Prophet frowned at him, turning the car onto the street with the parking garage just ahead. That was some form of advanced reverse psychology. To be honest, Prophet was finding it hard to understand in its entirety. He understood the idea behind bringing him into a new environment without the constant pressure from SAS and Interpol. Surely, his family could have provided the necessary support to compensate. Unless the family, like Prophet's, had been unsupportive of his time overseas and therefore did not desire to help. Prophet had the suspicion that Jenna adored her brother, which meant it was possible that she was the only tether keeping it together.
"So he's just traumatized?" He questioned, slowing the car as the parking garage grew closer.
Cooper seemed to mull over his response, then offered another curt nod in agreement. "Basically. But I wouldn't say that to him directly. Not unless you want to get your ass kicked. And trust me when I say that despite his size, he's quick on his feet and knows how to defend himself remarkably well." He paused for a moment to sigh, closing his notebook with a snap and stuffing it in his jacket pocket as the car turned into the parking garage entrance. "That's what I'm afraid of in this instance. That some punk pissed him off or threatened him and he defended himself on instinct. The last person who really threatened him, he had him on the floor and in a chokehold before I could stop him. Damn near almost cost him his job in Interpol and SAS for that one."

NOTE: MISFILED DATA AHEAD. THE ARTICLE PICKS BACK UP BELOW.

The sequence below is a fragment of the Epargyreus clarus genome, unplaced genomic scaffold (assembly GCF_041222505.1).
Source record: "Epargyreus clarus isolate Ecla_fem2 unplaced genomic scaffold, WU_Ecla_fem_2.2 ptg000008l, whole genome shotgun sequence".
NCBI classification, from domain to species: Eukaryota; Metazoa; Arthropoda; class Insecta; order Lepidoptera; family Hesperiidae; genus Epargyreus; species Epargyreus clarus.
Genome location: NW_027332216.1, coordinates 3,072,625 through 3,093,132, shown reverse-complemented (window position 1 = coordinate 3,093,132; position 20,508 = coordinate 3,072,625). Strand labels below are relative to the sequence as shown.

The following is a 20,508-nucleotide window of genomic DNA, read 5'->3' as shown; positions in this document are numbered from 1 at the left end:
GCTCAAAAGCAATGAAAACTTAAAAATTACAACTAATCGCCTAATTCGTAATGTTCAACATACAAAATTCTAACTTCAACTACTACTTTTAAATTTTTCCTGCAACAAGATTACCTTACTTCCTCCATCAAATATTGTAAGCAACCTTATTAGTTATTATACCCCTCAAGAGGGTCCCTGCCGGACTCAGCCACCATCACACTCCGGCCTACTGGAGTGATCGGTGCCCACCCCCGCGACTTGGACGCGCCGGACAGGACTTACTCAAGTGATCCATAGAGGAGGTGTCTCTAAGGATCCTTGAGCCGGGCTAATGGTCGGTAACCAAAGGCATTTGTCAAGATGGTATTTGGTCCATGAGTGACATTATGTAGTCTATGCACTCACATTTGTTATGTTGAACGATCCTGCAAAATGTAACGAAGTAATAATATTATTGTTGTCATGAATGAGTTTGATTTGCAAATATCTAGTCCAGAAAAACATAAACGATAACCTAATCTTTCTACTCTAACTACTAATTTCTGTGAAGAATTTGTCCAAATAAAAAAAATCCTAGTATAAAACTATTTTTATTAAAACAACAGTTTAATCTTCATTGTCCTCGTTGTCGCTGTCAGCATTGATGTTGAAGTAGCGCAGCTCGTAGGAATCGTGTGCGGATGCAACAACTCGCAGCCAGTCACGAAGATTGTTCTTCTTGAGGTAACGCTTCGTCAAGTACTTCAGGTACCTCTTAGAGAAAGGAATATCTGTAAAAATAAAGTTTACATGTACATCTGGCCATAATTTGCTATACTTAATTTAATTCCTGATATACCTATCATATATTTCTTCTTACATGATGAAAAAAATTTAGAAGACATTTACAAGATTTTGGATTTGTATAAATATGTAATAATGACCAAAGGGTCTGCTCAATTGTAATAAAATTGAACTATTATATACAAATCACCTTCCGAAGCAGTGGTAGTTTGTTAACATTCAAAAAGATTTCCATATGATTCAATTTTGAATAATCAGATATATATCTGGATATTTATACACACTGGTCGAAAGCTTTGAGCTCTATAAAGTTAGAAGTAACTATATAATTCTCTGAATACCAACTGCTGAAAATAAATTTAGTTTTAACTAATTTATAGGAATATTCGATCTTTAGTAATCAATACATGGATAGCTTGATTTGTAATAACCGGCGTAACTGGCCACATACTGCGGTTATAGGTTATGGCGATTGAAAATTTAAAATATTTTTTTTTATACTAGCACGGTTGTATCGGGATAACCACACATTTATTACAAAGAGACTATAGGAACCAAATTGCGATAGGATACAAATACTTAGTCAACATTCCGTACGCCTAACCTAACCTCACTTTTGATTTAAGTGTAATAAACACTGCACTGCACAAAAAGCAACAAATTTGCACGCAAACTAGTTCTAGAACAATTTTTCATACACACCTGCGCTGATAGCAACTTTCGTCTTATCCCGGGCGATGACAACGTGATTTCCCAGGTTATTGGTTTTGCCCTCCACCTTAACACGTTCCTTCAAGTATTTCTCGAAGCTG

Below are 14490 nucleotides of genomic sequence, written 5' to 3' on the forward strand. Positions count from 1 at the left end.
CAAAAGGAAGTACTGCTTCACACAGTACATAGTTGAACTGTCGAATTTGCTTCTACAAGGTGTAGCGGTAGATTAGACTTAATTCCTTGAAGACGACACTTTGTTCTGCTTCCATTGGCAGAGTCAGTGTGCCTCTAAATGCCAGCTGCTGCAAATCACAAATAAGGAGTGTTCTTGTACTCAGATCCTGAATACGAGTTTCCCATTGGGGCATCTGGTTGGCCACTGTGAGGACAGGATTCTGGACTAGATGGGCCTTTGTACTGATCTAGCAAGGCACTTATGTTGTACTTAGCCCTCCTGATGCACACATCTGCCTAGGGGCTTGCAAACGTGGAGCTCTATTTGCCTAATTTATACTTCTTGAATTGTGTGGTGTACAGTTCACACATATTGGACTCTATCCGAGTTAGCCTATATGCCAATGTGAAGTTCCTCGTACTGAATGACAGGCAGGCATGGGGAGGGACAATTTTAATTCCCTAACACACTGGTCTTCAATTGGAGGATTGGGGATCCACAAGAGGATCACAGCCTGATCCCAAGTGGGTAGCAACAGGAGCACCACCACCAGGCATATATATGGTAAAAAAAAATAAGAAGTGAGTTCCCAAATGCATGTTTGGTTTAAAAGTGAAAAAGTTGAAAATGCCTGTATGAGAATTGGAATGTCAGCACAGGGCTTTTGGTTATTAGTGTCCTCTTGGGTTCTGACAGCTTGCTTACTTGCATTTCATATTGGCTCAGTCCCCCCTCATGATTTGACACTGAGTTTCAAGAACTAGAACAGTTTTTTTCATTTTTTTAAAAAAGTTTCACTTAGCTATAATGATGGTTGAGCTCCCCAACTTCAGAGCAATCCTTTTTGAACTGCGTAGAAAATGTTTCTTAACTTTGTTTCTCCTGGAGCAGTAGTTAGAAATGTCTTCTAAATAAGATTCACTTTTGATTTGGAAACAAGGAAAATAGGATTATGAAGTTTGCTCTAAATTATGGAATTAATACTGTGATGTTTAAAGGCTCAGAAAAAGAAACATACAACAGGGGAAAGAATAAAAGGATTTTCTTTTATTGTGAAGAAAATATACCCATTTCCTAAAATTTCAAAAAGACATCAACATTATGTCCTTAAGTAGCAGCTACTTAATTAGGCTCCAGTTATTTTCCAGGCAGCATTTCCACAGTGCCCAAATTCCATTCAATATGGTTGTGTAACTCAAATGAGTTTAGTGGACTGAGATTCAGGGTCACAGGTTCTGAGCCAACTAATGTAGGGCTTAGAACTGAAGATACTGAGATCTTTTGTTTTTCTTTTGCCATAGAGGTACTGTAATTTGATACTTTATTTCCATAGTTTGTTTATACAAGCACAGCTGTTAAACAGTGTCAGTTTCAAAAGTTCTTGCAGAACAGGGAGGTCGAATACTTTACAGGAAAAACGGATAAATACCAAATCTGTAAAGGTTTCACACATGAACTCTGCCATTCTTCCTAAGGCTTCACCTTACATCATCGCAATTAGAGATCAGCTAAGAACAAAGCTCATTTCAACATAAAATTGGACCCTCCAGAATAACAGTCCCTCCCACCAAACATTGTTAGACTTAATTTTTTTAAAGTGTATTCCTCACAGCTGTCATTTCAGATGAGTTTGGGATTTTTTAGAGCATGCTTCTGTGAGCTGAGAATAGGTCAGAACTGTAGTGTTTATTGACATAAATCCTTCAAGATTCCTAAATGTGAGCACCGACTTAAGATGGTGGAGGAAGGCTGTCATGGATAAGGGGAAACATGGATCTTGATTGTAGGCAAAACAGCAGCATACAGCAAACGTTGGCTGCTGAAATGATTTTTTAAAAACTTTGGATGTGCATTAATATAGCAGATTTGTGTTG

Somehow, Prophet couldn't doubt that.